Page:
MARTIN: And I have some choices here. I can change the politics of a country. I can change the economy of a country. I can start a war. All right, let's - what should I do first?

Mr. BOGOST: Well, I mean, you know, one good strategy is to try to take out the oil supply. So disrupting the supply itself will usually drive up prices. So - and maybe you want to start a war between some of the oil-producing countries...

MARTIN: Okay.

Mr. BOGOST: ...that are represented by those oil derricks (unintelligible) sort of tools at the side with the war icon.

MARTIN: Okay, start a war. Notice how I just blithely said, yes, start a war.

(Soundbite of game)

Unidentified Man: War sure is exciting.

Mr. BOGOST: So that's the voice of our "Oil God."

MARTIN: Okay. Let's see what happens.

(Soundbite of game)

Mr. BOGOST: If you have multiple factors that are at work at once, then, you know, this will affect the oil future's market that we've modeled in the game in a more substantial way. So you may want to try something else.

MARTIN: Okay. Let me try - let me change the economy.

Mr. BOGOST: One strategy is to introduce socialism in your target country, to raise taxes...

MARTIN: Yeah. That's my thought.

Mr. BOGOST: ...and you know, the totalitarian governments usually have a tighter control over their production exports.

MARTIN: Exactly. Okay.

Mr. BOGOST: Try an alien invasion. If you...

MARTIN: Oh, I didn't see alien invasion. Oh, there's earthquake. I can't do an earthquake.

Mr. BOGOST: So you know, there's some humor in these games too, obviously.

MARTIN: There's hurricane.

(Soundbite of game)

MARTIN: Tornados.

(Soundbite of game)

MARTIN: Volcanoes.

Mr. BOGOST: Yeah, the natural disasters are interesting to use because they can disrupt, you know, refineries and distribution. So if you try a hurricane at hall, I mean, this is...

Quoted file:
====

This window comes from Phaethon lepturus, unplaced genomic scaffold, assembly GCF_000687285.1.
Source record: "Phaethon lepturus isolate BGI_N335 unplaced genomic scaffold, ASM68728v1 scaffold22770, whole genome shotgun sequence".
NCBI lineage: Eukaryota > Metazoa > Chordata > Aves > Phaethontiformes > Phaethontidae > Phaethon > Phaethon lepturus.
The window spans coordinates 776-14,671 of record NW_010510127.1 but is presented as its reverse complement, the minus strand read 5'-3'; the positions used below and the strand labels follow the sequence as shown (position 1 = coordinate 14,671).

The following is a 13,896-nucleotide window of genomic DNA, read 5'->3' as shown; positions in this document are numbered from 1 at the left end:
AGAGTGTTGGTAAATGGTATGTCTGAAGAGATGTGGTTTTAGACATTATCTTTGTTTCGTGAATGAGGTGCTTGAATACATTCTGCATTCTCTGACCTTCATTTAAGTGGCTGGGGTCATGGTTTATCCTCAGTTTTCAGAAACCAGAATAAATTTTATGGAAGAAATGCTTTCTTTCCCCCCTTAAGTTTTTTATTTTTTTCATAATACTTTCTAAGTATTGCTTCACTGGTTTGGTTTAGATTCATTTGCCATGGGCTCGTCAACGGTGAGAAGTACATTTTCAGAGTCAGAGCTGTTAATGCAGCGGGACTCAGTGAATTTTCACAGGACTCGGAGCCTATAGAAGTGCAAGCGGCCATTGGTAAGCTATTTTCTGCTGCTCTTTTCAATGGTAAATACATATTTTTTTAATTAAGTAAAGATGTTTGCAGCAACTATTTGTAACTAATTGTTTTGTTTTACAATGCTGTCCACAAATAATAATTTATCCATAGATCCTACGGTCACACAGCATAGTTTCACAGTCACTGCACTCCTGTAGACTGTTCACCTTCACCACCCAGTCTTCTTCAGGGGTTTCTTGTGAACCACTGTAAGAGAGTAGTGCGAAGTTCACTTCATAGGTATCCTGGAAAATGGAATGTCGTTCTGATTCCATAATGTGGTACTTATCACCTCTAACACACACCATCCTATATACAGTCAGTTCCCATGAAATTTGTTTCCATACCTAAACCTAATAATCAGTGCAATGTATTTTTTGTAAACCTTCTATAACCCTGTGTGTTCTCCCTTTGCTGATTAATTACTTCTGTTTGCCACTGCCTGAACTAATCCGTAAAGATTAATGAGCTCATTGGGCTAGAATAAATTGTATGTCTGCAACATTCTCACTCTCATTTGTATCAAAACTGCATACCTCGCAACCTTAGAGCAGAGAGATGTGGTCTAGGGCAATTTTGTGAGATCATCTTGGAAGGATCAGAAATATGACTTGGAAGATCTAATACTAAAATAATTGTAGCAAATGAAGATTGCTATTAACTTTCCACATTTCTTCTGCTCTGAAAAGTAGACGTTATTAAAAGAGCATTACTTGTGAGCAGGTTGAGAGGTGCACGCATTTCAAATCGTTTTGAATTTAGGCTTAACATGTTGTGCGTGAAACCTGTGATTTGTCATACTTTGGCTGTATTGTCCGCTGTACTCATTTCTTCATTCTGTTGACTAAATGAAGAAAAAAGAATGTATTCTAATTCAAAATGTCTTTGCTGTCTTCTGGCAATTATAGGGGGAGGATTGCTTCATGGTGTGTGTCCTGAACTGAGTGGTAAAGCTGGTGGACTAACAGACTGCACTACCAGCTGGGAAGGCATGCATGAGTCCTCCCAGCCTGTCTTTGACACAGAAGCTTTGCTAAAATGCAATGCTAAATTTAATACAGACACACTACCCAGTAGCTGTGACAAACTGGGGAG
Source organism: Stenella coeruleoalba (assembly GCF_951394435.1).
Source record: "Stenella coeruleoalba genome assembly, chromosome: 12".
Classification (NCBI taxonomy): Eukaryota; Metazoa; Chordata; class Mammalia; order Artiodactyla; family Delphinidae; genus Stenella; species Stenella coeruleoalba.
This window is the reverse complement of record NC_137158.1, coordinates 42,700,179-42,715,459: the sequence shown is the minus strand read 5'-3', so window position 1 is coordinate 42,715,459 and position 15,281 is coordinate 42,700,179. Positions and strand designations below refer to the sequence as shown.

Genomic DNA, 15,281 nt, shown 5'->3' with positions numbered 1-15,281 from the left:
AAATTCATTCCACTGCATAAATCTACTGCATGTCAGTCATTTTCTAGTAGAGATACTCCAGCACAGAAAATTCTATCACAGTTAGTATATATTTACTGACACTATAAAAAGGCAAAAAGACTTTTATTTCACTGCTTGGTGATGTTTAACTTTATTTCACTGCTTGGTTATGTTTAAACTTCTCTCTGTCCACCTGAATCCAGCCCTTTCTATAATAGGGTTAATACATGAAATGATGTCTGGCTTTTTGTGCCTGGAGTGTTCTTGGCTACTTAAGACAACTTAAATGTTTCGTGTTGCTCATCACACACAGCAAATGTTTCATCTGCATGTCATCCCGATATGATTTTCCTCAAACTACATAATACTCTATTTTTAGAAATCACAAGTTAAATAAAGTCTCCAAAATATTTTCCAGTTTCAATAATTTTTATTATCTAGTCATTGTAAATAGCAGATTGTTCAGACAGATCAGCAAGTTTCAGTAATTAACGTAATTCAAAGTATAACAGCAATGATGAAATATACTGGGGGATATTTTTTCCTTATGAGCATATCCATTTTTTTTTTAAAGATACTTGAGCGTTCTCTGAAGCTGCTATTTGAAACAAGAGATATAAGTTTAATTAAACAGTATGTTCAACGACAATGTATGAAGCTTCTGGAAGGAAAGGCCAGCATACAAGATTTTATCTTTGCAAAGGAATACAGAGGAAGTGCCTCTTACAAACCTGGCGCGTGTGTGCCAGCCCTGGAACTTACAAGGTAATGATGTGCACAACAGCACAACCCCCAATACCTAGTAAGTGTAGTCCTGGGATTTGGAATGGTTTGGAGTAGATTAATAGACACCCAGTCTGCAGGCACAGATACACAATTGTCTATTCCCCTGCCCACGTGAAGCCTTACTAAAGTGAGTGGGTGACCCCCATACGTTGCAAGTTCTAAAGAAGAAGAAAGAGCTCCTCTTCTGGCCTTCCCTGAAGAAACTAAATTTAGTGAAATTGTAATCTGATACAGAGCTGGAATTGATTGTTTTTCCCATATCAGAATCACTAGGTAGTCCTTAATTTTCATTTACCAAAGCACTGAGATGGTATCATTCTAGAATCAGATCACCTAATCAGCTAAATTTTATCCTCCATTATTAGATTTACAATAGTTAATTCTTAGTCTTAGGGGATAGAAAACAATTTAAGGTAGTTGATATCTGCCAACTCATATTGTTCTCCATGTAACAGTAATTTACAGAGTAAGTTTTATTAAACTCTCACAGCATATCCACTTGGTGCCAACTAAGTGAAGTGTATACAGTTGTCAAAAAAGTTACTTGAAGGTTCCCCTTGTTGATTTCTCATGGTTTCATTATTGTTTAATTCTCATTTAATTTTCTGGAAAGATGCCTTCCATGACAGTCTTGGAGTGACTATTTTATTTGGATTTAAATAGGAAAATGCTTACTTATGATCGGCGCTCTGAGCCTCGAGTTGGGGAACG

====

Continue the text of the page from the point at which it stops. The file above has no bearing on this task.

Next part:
(Soundbite of game)

Mr. BOGOST: This exactly what happened with Rita and Katrina right in the southern U.S. is that these strong oil refining distribution centers were disrupted and they actually remained disrupted to some extent today.

MARTIN: I'm too soft hearted. I can't go for a flood. I think I'm going to go back to some political - well, simple war, that's not right. Oh, I think definitely alien invasion. There they are. Now we're getting somewhere. We're going up - but not that bad. It's almost $3. It's only got up like 50 cents.

Mr. BOGOST: The way the game works is that you actually have to have multiple conditions working at once. This is the argument that we wanted to make in this game.

MARTIN: Okay. Oh, game over. My score is zero.

Mr. BOGOST: Yeah, you must have ran out of time.

MARTIN: Ian, I'm a mess. I'm a loser.

Mr. BOGOST: It's a tough game.

MARTIN: It is a tough game. Well, thank you, (unintelligible) close that out. It is a tough game, but you're right, it does make you think. It makes you think, oh, the situation is never static. But what's the end game, if I could use that term? I mean what do you hope to accomplish at the end of these kinds of games?

Mr. BOGOST: Right. What we want people to do is kind of reflect about the opinion that we've presented, just like an editorial or written editorial or an editorial cartoon might do. And really I just want to kind of insight some thinking about these topics and some response to it.

MARTIN: What about a game to attack racism? What could it potentially look like?

Mr. BOGOST: You know, one way to do a game about racism would be to let people experience racism itself. One thing I would be particularly interested in doing if I were to make a game about racism would be to look historically at different kinds of racism, right? You know, not just what present-day racism is like, but maybe what racism is felt like over the last couple of millennia, kind of contextualizing that idea in something that we really have always had to address.

MARTIN: Have you got any problems that you're trying to work out through a game?

Mr. BOGOST: Oh, gosh, I've got lots of problems. The things that interest me and that I usually end up kind of working on in games, everything from kind of - you know, poverty to geopolitics, it's really all across the board. And where I'm trying to focus is on social issues, and you know, thinking about what - what a better world might look like and trying make games that would model some possibility of that.

MARTIN: Ian Bogost is founding partner and game designer at Persuasive Games. You can learn more about serious games at our Web site, npr.org/tellmemore. Ian, thanks so much for joining us.

Mr. BOGOST: Thank you.